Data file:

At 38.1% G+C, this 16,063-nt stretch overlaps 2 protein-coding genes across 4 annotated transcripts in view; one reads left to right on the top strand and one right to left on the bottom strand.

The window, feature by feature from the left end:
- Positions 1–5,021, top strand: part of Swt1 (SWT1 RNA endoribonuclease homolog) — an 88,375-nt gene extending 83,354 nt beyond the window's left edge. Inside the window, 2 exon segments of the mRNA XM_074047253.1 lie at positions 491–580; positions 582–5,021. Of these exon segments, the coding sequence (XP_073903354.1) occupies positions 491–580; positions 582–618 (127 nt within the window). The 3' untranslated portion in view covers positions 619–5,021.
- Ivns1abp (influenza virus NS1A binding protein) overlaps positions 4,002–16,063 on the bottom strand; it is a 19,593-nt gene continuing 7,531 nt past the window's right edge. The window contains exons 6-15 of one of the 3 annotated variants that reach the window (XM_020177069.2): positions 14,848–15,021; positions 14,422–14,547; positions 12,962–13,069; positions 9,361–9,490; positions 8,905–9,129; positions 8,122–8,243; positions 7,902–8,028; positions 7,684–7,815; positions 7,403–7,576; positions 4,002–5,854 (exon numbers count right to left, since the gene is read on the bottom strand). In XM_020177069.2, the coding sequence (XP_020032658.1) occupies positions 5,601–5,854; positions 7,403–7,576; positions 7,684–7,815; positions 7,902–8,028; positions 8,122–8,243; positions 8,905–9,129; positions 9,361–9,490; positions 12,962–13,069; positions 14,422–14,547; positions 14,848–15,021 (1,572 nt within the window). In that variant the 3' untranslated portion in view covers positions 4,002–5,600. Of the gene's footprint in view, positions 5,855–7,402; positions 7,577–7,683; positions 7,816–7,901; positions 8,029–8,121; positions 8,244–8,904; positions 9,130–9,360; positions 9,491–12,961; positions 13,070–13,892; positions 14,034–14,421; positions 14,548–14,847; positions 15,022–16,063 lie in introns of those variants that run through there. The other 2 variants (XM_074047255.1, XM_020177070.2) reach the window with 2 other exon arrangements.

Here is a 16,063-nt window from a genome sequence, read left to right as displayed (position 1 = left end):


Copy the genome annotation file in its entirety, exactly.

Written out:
At 38.1% G+C, this 16,063-nt stretch overlaps 2 protein-coding genes across 4 annotated transcripts in view; one reads left to right on the top strand and one right to left on the bottom strand.

The window, feature by feature from the left end:
- Positions 1–5,021, top strand: part of Swt1 (SWT1 RNA endoribonuclease homolog) — an 88,375-nt gene extending 83,354 nt beyond the window's left edge. Inside the window, 2 exon segments of the mRNA XM_074047253.1 lie at positions 491–580; positions 582–5,021. Of these exon segments, the coding sequence (XP_073903354.1) occupies positions 491–580; positions 582–618 (127 nt within the window). The 3' untranslated portion in view covers positions 619–5,021.
- Ivns1abp (influenza virus NS1A binding protein) overlaps positions 4,002–16,063 on the bottom strand; it is a 19,593-nt gene continuing 7,531 nt past the window's right edge. The window contains exons 6-15 of one of the 3 annotated variants that reach the window (XM_020177069.2): positions 14,848–15,021; positions 14,422–14,547; positions 12,962–13,069; positions 9,361–9,490; positions 8,905–9,129; positions 8,122–8,243; positions 7,902–8,028; positions 7,684–7,815; positions 7,403–7,576; positions 4,002–5,854 (exon numbers count right to left, since the gene is read on the bottom strand). In XM_020177069.2, the coding sequence (XP_020032658.1) occupies positions 5,601–5,854; positions 7,403–7,576; positions 7,684–7,815; positions 7,902–8,028; positions 8,122–8,243; positions 8,905–9,129; positions 9,361–9,490; positions 12,962–13,069; positions 14,422–14,547; positions 14,848–15,021 (1,572 nt within the window). In that variant the 3' untranslated portion in view covers positions 4,002–5,600. Of the gene's footprint in view, positions 5,855–7,402; positions 7,577–7,683; positions 7,816–7,901; positions 8,029–8,121; positions 8,244–8,904; positions 9,130–9,360; positions 9,491–12,961; positions 13,070–13,892; positions 14,034–14,421; positions 14,548–14,847; positions 15,022–16,063 lie in introns of those variants that run through there. The other 2 variants (XM_074047255.1, XM_020177070.2) reach the window with 2 other exon arrangements.

Here is a 16,063-nt window from a genome sequence, read left to right as displayed (position 1 = left end):